THE DAY AFTER the leak, Trump didn’t mention the draft order but made broad promises to defend religious freedom during his remarks at the National Prayer Breakfast. The only details he offered described freedom of worship: “I will totally destroy the Johnson Amendment and allow our representatives of faith to speak freely.”
Hours later, Republican lawmakers unveiled House and Senate versions of the Free Speech Fairness Act, legislation that would repeal the Johnson Amendment.
Trump has pledged to sign the First Amendment Defense Act, a bill prohibiting punitive government action based on marriage views, if it reaches his desk. But he’s made no public promise to take executive action on the matter.
“If you pay attention to what Trump does when he talks about religious liberty, it always comes down to saying Merry Christmas or the Johnson Amendment, which is irrelevant to the threats traditional believers now face in law, much less culture,” said Maggie Gallagher, a senior fellow at the American Principles Project.
A key transgender case headed to the Supreme Court should provide clarity in the coming weeks. The high court has scheduled March 28 oral arguments in Gloucester County School Board v. G.G., a challenge to the Obama-era requirement that all public schools allow students to use the locker room and restroom facilities matching their perceived gender identity. Last year Trump told The Washington Post he would rescind the Department of Education directive.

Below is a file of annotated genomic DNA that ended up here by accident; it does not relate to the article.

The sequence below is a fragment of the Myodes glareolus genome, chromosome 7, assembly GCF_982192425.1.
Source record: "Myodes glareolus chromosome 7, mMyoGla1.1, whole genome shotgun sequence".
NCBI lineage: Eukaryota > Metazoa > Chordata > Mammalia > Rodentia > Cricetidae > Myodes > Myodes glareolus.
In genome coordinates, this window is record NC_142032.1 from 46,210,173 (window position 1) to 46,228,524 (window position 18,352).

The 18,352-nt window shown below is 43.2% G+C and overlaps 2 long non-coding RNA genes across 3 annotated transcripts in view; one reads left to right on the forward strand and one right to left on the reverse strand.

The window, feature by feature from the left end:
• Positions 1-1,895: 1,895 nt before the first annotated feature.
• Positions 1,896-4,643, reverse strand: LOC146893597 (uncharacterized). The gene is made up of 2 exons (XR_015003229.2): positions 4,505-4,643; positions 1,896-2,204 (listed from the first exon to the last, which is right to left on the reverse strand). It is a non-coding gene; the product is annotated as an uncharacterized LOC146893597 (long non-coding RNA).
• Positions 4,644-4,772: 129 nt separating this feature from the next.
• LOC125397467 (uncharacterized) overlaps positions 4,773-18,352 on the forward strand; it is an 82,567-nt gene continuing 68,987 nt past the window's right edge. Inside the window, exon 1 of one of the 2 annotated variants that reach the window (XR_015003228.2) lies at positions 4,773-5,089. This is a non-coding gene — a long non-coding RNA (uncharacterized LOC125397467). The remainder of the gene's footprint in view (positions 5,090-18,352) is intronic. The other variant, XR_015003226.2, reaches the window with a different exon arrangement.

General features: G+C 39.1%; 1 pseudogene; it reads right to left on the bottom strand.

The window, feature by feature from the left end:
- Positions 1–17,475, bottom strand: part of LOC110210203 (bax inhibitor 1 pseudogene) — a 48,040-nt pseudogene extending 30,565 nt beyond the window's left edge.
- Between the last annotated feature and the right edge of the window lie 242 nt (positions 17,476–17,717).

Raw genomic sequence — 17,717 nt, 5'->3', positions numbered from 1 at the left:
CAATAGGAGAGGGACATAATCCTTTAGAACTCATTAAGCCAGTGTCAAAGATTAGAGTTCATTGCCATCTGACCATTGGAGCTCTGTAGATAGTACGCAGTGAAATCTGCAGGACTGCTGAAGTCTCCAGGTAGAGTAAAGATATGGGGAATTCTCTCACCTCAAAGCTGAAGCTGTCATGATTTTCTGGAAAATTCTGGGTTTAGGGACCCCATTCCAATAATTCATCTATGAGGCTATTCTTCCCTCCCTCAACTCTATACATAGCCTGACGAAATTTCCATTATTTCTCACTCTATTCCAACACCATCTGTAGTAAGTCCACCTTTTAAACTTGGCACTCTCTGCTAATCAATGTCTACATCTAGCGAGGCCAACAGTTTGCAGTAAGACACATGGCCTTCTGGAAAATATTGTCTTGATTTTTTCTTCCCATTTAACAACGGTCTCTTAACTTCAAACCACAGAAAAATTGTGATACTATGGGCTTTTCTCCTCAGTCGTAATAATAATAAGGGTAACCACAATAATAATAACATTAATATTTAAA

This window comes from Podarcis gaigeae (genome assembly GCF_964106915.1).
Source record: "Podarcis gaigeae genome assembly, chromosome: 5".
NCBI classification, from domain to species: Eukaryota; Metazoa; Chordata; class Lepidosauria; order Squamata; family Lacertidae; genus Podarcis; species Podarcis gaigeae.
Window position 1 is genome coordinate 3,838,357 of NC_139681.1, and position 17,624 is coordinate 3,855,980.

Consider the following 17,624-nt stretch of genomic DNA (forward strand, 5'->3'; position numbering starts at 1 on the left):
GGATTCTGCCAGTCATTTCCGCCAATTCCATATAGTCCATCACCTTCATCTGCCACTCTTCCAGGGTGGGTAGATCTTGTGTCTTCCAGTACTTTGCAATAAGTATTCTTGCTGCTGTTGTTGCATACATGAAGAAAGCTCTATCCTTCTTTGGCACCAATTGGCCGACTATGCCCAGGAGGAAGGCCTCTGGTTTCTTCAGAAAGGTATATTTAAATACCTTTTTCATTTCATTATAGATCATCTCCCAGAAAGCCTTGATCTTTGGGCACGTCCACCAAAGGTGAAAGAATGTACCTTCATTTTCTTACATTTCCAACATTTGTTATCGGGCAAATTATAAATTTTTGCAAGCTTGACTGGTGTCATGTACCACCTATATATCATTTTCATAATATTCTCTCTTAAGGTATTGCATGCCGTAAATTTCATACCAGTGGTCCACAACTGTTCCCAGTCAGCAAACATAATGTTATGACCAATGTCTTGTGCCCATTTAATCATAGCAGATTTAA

“The president could reverse those guidelines today,” said Gallagher, who co-founded the National Organization for Marriage. “If he hasn’t done so, or his education secretary hasn’t done so, by March 28, we will have a pretty clear signal he’s going to embrace and affirm the whole legal regime that Obama created, which inserts LGBT into every federal law banning sex discrimination.”
“The president could reverse those guidelines today” —Maggie Gallagher
Most Christian leaders who spoke with WORLD maintain a positive outlook. They point out it’s still early in Trump’s presidency, he’s fulfilling his promises so far, and it would make little political sense to break a key pledge to a core constituency in order to placate a voter bloc that largely did not support him.
“The evangelical vote was critical to his success,” said Perkins, who noted Johnson Amendment repeal would enable pastors to criticize Trump. “He’s not going to empower them and then turn away from them.”
Modder hopes Trump vindicates that optimism. The retired military officer said troops in combat need God-fearing chaplains who aren’t constantly looking over their shoulders. The potential religious liberty executive order would provide such protection: “Religious liberty works both ways—it’s not just for conservatives. … I believe President Trump is going to do the right thing.”
Former Secretary of State John Kerry touted LGBT rights as an established “cornerstone” of U.S. foreign policy in a January exit memo. On Feb. 13 Foreign Policy reported the State Department had retained Randy Berry, President Obama’s special envoy for gay rights. But since Berry is a career foreign service officer, not a political appointee, it remained unclear to what extent the Trump administration would continue Obama-era policies.